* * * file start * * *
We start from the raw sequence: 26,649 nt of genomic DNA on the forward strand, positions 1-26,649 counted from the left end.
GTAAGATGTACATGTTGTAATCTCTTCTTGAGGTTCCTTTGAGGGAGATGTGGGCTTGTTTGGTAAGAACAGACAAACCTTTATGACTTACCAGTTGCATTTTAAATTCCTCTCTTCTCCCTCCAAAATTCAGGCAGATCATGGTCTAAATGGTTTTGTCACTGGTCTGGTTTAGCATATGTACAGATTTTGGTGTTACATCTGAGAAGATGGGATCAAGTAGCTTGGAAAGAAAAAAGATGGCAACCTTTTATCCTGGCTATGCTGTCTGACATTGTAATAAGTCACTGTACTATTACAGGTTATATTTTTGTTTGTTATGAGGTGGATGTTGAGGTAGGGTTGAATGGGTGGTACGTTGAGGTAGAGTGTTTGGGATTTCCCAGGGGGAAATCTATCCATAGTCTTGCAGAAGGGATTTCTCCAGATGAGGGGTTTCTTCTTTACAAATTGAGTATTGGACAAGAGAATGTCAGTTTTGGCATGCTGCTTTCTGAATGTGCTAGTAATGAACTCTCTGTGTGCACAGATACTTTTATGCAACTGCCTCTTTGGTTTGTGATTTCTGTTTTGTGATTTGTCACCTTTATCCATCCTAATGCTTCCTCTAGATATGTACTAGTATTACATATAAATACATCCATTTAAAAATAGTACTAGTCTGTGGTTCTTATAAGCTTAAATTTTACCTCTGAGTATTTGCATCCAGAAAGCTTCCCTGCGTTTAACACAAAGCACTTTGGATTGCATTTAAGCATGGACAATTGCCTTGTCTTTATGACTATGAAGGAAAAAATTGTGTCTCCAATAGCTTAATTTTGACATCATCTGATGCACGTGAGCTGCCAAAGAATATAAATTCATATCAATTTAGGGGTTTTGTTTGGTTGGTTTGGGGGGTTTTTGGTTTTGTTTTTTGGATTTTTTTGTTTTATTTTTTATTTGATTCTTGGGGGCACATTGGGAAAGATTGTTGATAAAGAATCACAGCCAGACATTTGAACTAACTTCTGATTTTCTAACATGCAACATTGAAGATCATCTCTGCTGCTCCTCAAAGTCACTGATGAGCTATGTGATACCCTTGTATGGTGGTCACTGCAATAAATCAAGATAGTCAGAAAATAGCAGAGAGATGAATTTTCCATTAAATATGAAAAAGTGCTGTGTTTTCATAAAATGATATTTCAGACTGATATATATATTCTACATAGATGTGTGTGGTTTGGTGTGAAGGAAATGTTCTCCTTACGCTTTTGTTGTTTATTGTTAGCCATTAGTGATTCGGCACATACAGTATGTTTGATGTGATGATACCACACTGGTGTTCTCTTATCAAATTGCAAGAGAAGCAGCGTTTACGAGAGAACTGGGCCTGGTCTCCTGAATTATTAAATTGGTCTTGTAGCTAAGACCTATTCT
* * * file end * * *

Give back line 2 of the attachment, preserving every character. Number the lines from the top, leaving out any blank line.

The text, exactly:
GTAAGATGTACATGTTGTAATCTCTTCTTGAGGTTCCTTTGAGGGAGATGTGGGCTTGTTTGGTAAGAACAGACAAACCTTTATGACTTACCAGTTGCATTTTAAATTCCTCTCTTCTCCCTCCAAAATTCAGGCAGATCATGGTCTAAATGGTTTTGTCACTGGTCTGGTTTAGCATATGTACAGATTTTGGTGTTACATCTGAGAAGATGGGATCAAGTAGCTTGGAAAGAAAAAAGATGGCAACCTTTTATCCTGGCTATGCTGTCTGACATTGTAATAAGTCACTGTACTATTACAGGTTATATTTTTGTTTGTTATGAGGTGGATGTTGAGGTAGGGTTGAATGGGTGGTACGTTGAGGTAGAGTGTTTGGGATTTCCCAGGGGGAAATCTATCCATAGTCTTGCAGAAGGGATTTCTCCAGATGAGGGGTTTCTTCTTTACAAATTGAGTATTGGACAAGAGAATGTCAGTTTTGGCATGCTGCTTTCTGAATGTGCTAGTAATGAACTCTCTGTGTGCACAGATACTTTTATGCAACTGCCTCTTTGGTTTGTGATTTCTGTTTTGTGATTTGTCACCTTTATCCATCCTAATGCTTCCTCTAGATATGTACTAGTATTACATATAAATACATCCATTTAAAAATAGTACTAGTCTGTGGTTCTTATAAGCTTAAATTTTACCTCTGAGTATTTGCATCCAGAAAGCTTCCCTGCGTTTAACACAAAGCACTTTGGATTGCATTTAAGCATGGACAATTGCCTTGTCTTTATGACTATGAAGGAAAAAATTGTGTCTCCAATAGCTTAATTTTGACATCATCTGATGCACGTGAGCTGCCAAAGAATATAAATTCATATCAATTTAGGGGTTTTGTTTGGTTGGTTTGGGGGGTTTTTGGTTTTGTTTTTTGGATTTTTTTGTTTTATTTTTTATTTGATTCTTGGGGGCACATTGGGAAAGATTGTTGATAAAGAATCACAGCCAGACATTTGAACTAACTTCTGATTTTCTAACATGCAACATTGAAGATCATCTCTGCTGCTCCTCAAAGTCACTGATGAGCTATGTGATACCCTTGTATGGTGGTCACTGCAATAAATCAAGATAGTCAGAAAATAGCAGAGAGATGAATTTTCCATTAAATATGAAAAAGTGCTGTGTTTTCATAAAATGATATTTCAGACTGATATATATATTCTACATAGATGTGTGTGGTTTGGTGTGAAGGAAATGTTCTCCTTACGCTTTTGTTGTTTATTGTTAGCCATTAGTGATTCGGCACATACAGTATGTTTGATGTGATGATACCACACTGGTGTTCTCTTATCAAATTGCAAGAGAAGCAGCGTTTACGAGAGAACTGGGCCTGGTCTCCTGAATTATTAAATTGGTCTTGTAGCTAAGACCTATTCT